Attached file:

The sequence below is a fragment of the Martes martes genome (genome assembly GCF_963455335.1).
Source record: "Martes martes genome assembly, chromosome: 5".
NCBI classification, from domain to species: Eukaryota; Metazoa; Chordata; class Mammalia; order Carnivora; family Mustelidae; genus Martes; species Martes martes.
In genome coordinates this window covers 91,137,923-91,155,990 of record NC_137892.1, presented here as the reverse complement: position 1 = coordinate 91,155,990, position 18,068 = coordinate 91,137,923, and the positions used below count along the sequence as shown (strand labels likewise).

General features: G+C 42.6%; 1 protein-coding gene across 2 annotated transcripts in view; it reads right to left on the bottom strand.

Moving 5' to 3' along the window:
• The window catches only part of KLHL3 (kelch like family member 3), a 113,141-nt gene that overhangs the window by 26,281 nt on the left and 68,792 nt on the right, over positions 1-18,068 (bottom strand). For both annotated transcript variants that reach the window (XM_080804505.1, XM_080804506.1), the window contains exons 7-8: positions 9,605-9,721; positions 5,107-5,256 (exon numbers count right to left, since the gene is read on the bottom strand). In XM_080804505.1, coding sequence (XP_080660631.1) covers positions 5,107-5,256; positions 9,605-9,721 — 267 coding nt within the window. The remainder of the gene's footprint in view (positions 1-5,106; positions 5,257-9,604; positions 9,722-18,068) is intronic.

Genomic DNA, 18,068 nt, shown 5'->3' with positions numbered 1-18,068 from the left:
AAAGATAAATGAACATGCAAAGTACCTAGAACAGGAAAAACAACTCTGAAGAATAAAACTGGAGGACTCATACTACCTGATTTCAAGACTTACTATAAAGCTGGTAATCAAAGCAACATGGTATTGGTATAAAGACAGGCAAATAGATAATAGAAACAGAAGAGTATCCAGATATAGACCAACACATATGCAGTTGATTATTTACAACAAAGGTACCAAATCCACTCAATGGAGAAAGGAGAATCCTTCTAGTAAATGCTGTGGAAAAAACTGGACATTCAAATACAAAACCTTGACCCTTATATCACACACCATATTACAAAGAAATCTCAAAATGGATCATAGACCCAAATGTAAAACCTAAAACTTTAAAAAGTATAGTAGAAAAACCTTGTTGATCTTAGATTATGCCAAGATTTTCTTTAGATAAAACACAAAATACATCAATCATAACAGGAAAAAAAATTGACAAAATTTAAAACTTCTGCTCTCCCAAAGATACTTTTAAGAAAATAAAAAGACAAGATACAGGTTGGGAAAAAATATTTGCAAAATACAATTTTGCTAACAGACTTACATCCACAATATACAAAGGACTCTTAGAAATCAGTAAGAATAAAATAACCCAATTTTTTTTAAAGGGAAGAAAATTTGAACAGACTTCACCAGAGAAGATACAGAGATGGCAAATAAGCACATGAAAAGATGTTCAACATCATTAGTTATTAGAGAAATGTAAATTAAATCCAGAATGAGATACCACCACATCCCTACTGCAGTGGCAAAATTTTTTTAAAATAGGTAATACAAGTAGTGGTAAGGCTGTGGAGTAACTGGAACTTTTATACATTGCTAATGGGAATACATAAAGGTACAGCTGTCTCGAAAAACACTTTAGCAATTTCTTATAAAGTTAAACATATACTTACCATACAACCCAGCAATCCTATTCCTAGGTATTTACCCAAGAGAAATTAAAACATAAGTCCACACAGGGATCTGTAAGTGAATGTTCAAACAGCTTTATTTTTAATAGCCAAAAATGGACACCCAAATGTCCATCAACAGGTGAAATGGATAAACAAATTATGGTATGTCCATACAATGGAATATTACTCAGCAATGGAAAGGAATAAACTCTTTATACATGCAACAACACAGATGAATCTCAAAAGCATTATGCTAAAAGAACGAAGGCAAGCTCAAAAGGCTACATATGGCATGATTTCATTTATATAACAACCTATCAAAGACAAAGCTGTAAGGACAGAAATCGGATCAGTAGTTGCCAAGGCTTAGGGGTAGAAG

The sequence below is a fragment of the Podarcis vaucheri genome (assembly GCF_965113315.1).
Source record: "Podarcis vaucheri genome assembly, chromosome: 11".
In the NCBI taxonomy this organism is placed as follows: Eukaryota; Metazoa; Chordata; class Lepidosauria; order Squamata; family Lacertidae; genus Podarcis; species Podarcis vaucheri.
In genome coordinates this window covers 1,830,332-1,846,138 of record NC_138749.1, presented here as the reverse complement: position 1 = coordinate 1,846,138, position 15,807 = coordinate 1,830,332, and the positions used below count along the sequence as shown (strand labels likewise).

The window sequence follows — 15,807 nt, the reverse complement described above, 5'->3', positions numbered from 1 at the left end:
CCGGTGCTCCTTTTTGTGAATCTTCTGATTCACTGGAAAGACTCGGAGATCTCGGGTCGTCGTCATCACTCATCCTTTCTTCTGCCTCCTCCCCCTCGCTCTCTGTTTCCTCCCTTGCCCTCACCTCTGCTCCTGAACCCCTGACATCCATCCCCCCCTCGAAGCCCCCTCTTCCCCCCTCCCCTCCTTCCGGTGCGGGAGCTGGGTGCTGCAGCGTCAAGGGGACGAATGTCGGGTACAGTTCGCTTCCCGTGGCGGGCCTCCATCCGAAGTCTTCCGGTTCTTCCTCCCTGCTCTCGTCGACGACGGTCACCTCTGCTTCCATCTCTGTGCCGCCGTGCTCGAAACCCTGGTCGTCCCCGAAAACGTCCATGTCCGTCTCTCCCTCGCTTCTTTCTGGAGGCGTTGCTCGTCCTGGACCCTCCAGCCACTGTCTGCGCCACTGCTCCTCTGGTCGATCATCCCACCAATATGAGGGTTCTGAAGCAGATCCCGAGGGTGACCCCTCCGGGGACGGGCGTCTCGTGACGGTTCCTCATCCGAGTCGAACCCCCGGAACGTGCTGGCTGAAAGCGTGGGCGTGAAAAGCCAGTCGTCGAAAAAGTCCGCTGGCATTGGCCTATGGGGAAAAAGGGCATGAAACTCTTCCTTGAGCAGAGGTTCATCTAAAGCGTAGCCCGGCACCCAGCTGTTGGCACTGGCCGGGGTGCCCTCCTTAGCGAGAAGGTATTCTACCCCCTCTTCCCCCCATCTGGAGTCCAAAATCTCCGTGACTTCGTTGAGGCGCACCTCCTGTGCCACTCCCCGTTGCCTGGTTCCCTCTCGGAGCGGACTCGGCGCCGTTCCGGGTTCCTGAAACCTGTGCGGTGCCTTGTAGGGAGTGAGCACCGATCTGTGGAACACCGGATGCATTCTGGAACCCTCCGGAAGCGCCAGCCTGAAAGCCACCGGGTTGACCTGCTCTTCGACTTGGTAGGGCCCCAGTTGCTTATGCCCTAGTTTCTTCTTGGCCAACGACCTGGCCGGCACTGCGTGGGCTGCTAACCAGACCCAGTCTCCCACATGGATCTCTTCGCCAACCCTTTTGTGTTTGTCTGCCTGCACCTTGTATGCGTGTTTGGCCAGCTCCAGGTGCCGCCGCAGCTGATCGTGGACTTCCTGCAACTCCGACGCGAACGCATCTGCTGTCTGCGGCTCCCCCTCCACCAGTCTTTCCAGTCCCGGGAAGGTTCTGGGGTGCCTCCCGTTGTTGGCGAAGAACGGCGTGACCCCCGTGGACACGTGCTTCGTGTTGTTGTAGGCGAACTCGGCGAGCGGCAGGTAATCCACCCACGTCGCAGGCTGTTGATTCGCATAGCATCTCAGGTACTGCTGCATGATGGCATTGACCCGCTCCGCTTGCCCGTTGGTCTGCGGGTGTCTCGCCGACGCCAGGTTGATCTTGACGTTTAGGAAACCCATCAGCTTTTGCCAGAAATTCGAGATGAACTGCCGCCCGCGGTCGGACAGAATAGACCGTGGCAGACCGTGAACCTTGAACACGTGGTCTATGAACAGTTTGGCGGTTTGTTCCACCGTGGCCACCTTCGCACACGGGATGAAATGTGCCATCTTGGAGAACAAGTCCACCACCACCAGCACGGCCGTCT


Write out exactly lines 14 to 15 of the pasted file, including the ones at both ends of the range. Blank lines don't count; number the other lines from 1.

The window sequence follows — 15,807 nt, the reverse complement described above, 5'->3', positions numbered from 1 at the left end:
CCGGTGCTCCTTTTTGTGAATCTTCTGATTCACTGGAAAGACTCGGAGATCTCGGGTCGTCGTCATCACTCATCCTTTCTTCTGCCTCCTCCCCCTCGCTCTCTGTTTCCTCCCTTGCCCTCACCTCTGCTCCTGAACCCCTGACATCCATCCCCCCCTCGAAGCCCCCTCTTCCCCCCTCCCCTCCTTCCGGTGCGGGAGCTGGGTGCTGCAGCGTCAAGGGGACGAATGTCGGGTACAGTTCGCTTCCCGTGGCGGGCCTCCATCCGAAGTCTTCCGGTTCTTCCTCCCTGCTCTCGTCGACGACGGTCACCTCTGCTTCCATCTCTGTGCCGCCGTGCTCGAAACCCTGGTCGTCCCCGAAAACGTCCATGTCCGTCTCTCCCTCGCTTCTTTCTGGAGGCGTTGCTCGTCCTGGACCCTCCAGCCACTGTCTGCGCCACTGCTCCTCTGGTCGATCATCCCACCAATATGAGGGTTCTGAAGCAGATCCCGAGGGTGACCCCTCCGGGGACGGGCGTCTCGTGACGGTTCCTCATCCGAGTCGAACCCCCGGAACGTGCTGGCTGAAAGCGTGGGCGTGAAAAGCCAGTCGTCGAAAAAGTCCGCTGGCATTGGCCTATGGGGAAAAAGGGCATGAAACTCTTCCTTGAGCAGAGGTTCATCTAAAGCGTAGCCCGGCACCCAGCTGTTGGCACTGGCCGGGGTGCCCTCCTTAGCGAGAAGGTATTCTACCCCCTCTTCCCCCCATCTGGAGTCCAAAATCTCCGTGACTTCGTTGAGGCGCACCTCCTGTGCCACTCCCCGTTGCCTGGTTCCCTCTCGGAGCGGACTCGGCGCCGTTCCGGGTTCCTGAAACCTGTGCGGTGCCTTGTAGGGAGTGAGCACCGATCTGTGGAACACCGGATGCATTCTGGAACCCTCCGGAAGCGCCAGCCTGAAAGCCACCGGGTTGACCTGCTCTTCGACTTGGTAGGGCCCCAGTTGCTTATGCCCTAGTTTCTTCTTGGCCAACGACCTGGCCGGCACTGCGTGGGCTGCTAACCAGACCCAGTCTCCCACATGGATCTCTTCGCCAACCCTTTTGTGTTTGTCTGCCTGCACCTTGTATGCGTGTTTGGCCAGCTCCAGGTGCCGCCGCAGCTGATCGTGGACTTCCTGCAACTCCGACGCGAACGCATCTGCTGTCTGCGGCTCCCCCTCCACCAGTCTTTCCAGTCCCGGGAAGGTTCTGGGGTGCCTCCCGTTGTTGGCGAAGAACGGCGTGACCCCCGTGGACACGTGCTTCGTGTTGTTGTAGGCGAACTCGGCGAGCGGCAGGTAATCCACCCACGTCGCAGGCTGTTGATTCGCATAGCATCTCAGGTACTGCTGCATGATGGCATTGACCCGCTCCGCTTGCCCGTTGGTCTGCGGGTGTCTCGCCGACGCCAGGTTGATCTTGACGTTTAGGAAACCCATCAGCTTTTGCCAGAAATTCGAGATGAACTGCCGCCCGCGGTCGGACAGAATAGACCGTGGCAGACCGTGAACCTTGAACACGTGGTCTATGAACAGTTTGGCGGTTTGTTCCACCGTGGCCACCTTCGCACACGGGATGAAATGTGCCATCTTGGAGAACAAGTCCACCACCACCAGCACGGCCGTCT